Get Docker EE for Red Hat Enterprise Linux

Estimated reading time: 11 minutes

There are two ways to install and upgrade Docker Enterprise Edition (Docker EE) on Red Hat Enterprise Linux:

  • YUM repository: Set up a Docker repository and install Docker EE from it. This is the recommended approach because installation and upgrades are managed with YUM and easier to do.

  • RPM package: Download the RPM package, install it manually, and manage upgrades manually. This is useful when installing Docker EE on air-gapped systems with no access to the internet.

Docker Community Edition (Docker CE) is not supported on Red Hat Enterprise Linux.

Prerequisites

This section lists what you need to consider before installing Docker EE. Items that require action are explained below.

  • Use RHEL 64-bit 7.1 and higher on x86_64, s390x, or ppc64le (not ppc64).
  • Use storage driver overlay2 or devicemapper (direct-lvm mode in production).
  • Find the URL for your Docker EE repo at Docker Store.
  • Uninstall old versions of Docker.
  • Remove old Docker repos from /etc/yum.repos.d/.
  • Disable SELinux on s390x (IBM Z) systems before install/upgrade.

Architectures and storage drivers

Docker EE supports Red Hat Enterprise Linux 64-bit, versions 7.1 and higher (7.1, 7.2, 7.3, 7.4), running on one of the following architectures: x86_64, s390x (IBM Z), or ppc64le (IBM Power, little endian format). To ensure you have ppc64le (and not ppc64), run the command, uname -m.

Little endian format only

On IBM Power systems, Docker EE only supports little endian format, ppc64le, even though RHEL 7 ships both big and little endian versions.

On Red Hat Enterprise Linux, Docker EE supports storage drivers, overlay2 and devicemapper. In Docker EE 17.06.2-ee-5 and higher, overlay2 is the recommended storage driver. The following limitations apply:

  • OverlayFS: If selinux is enabled, the overlay2 storage driver is supported on RHEL 7.4 or higher. If selinux is disabled, overlay2 is supported on RHEL 7.2 or higher with kernel version 3.10.0-693 and higher.

  • Device Mapper: On production systems using devicemapper, you must use direct-lvm mode, which requires one or more dedicated block devices. Fast storage such as solid-state media (SSD) is recommended. Do not start Docker until properly configured per the storage guide.

Find your Docker EE repo URL

To install Docker EE, you will need the URL of the Docker EE repository associated with your trial or subscription:

  1. Go to https://store.docker.com/my-content. All of your subscriptions and trials are listed.
  2. Click the Setup button for Docker Enterprise Edition for Red Hat Enterprise Linux.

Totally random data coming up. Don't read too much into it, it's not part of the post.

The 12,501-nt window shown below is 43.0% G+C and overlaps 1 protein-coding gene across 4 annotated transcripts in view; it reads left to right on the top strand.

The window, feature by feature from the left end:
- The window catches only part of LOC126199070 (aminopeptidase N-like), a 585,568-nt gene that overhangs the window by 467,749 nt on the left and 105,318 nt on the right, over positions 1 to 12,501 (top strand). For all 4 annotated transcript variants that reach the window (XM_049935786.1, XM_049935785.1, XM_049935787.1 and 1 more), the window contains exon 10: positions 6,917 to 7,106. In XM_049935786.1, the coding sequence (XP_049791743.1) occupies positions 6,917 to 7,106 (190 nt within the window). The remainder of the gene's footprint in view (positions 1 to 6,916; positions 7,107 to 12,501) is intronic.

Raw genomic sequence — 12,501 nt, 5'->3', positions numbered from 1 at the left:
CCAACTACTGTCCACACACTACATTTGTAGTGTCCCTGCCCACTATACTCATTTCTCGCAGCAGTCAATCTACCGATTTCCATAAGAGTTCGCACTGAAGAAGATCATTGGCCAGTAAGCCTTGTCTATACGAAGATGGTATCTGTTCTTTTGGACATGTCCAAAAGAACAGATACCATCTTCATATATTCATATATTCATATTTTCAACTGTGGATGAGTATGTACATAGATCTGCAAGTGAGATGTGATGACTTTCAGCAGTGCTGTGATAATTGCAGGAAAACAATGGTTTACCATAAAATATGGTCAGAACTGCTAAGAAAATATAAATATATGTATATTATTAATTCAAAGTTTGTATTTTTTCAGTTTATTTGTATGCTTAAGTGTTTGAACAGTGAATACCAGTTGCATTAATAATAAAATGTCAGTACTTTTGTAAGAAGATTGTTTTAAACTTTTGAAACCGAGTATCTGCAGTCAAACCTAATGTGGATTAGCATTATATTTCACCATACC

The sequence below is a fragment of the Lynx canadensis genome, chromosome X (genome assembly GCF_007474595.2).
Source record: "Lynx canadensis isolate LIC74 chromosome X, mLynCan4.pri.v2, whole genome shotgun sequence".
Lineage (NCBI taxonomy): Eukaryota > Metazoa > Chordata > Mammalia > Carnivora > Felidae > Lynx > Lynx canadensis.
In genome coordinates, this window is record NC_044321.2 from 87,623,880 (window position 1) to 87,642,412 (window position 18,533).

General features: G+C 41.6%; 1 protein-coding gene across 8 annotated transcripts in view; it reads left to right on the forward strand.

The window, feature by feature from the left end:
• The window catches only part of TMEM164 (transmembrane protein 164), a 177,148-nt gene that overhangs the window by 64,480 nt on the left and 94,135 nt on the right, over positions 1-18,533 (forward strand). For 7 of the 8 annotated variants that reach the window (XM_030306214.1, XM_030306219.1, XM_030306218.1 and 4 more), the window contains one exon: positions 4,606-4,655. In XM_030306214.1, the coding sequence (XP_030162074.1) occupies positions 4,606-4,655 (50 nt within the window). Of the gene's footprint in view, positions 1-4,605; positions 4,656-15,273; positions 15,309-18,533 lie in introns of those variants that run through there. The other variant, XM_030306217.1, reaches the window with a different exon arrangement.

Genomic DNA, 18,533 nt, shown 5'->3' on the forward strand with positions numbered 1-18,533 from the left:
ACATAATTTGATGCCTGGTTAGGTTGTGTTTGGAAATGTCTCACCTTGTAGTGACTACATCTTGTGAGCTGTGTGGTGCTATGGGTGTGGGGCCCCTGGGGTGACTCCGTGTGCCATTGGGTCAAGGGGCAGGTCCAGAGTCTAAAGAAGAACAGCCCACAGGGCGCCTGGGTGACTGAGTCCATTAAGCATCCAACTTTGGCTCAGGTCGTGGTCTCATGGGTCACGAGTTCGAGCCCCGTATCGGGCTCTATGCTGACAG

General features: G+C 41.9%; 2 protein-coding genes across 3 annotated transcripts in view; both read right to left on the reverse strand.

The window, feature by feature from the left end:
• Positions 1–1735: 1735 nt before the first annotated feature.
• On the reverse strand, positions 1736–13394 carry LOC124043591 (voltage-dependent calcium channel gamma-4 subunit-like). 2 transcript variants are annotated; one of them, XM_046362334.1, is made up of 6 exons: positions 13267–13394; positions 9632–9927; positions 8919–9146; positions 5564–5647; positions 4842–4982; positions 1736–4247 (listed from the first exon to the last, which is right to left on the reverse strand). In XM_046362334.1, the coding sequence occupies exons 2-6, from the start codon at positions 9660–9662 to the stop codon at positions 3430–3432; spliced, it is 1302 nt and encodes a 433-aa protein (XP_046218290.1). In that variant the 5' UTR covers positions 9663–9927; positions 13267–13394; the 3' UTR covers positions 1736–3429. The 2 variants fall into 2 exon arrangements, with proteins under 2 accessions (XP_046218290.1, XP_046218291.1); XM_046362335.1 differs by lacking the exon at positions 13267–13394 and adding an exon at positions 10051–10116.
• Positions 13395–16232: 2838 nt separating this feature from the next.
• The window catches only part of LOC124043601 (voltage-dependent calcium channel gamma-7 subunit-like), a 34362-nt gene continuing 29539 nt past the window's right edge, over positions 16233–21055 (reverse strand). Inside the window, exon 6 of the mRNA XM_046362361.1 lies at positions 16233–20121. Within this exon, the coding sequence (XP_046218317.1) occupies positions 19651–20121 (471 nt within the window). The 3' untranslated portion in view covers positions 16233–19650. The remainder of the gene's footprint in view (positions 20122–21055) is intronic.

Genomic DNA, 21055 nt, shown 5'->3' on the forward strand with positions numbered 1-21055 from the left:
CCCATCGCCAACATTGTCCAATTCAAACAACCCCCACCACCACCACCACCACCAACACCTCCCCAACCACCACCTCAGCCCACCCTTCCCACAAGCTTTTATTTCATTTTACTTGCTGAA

3. Copy the URL from Copy and paste this URL to download your Edition and save it for later use.

You will use this URL in a later step to create a variable called, DOCKERURL.

Uninstall old Docker versions

The Docker EE package is called docker-ee. Older versions were called docker or docker-engine. Uninstall all older versions and associated dependencies. The contents of /var/lib/docker/ are preserved, including images, containers, volumes, and networks.

$ sudo yum remove docker \
                  docker-client \
                  docker-client-latest \
                  docker-common \
                  docker-latest \
                  docker-latest-logrotate \
                  docker-logrotate \
                  docker-selinux \
                  docker-engine-selinux \
                  docker-engine \
                  docker-ce

Repo install and upgrade

The advantage of using a repository from which to install Docker EE (or any software) is that it provides a certain level of automation. RPM-based distributions such as Red Hat Enterprise Linux, use a tool called YUM that work with your repositories to manage dependencies and provide automatic updates.

Disable SELinux before installing Docker EE on IBM Z systems

There is currently no support for selinux on IBM Z systems. If you attempt to install or upgrade Docker EE on an IBM Z system with selinux enabled, an error is thrown that the container-selinux package is not found. Disable selinux before installing or upgrading Docker on IBM Z.

Set up the repository

You only need to set up the repository once, after which you can install Docker EE from the repo and repeatedly upgrade as necessary.

  1. Remove existing Docker repositories from /etc/yum.repos.d/:

    $ sudo rm /etc/yum.repos.d/docker*.repo
    
  2. Temporarily store the URL (that you copied above) in an environment variable. Replace <DOCKER-EE-URL> with your URL in the following command. This variable assignment does not persist when the session ends.

    $ export DOCKERURL="<DOCKER-EE-URL>"
    
  3. Store the value of the variable, DOCKERURL (from the previous step), in a yum variable in /etc/yum/vars/:

    $ sudo -E sh -c 'echo "$DOCKERURL/rhel" > /etc/yum/vars/dockerurl'
    

    Also, store your OS version string in /etc/yum/vars/dockerosversion. Most users should use 7, but you can also use the more specific minor version, starting from 7.2.

    $ sudo sh -c 'echo "7" > /etc/yum/vars/dockerosversion'
    
  4. Install required packages: yum-utils provides the yum-config-manager utility, and device-mapper-persistent-data and lvm2 are required by the devicemapper storage driver:

    $ sudo yum install -y yum-utils \
      device-mapper-persistent-data \
      lvm2
    
  5. Enable the extras RHEL repository. This ensures access to the container-selinux package required by docker-ee.

    The repository can differ per your architecture and cloud provider, so review the options in this step before running:

    For all architectures except IBM Power:

    $ sudo yum-config-manager --enable rhel-7-server-extras-rpms
    

    For IBM Power only (little endian):

    $ sudo yum-config-manager --enable extras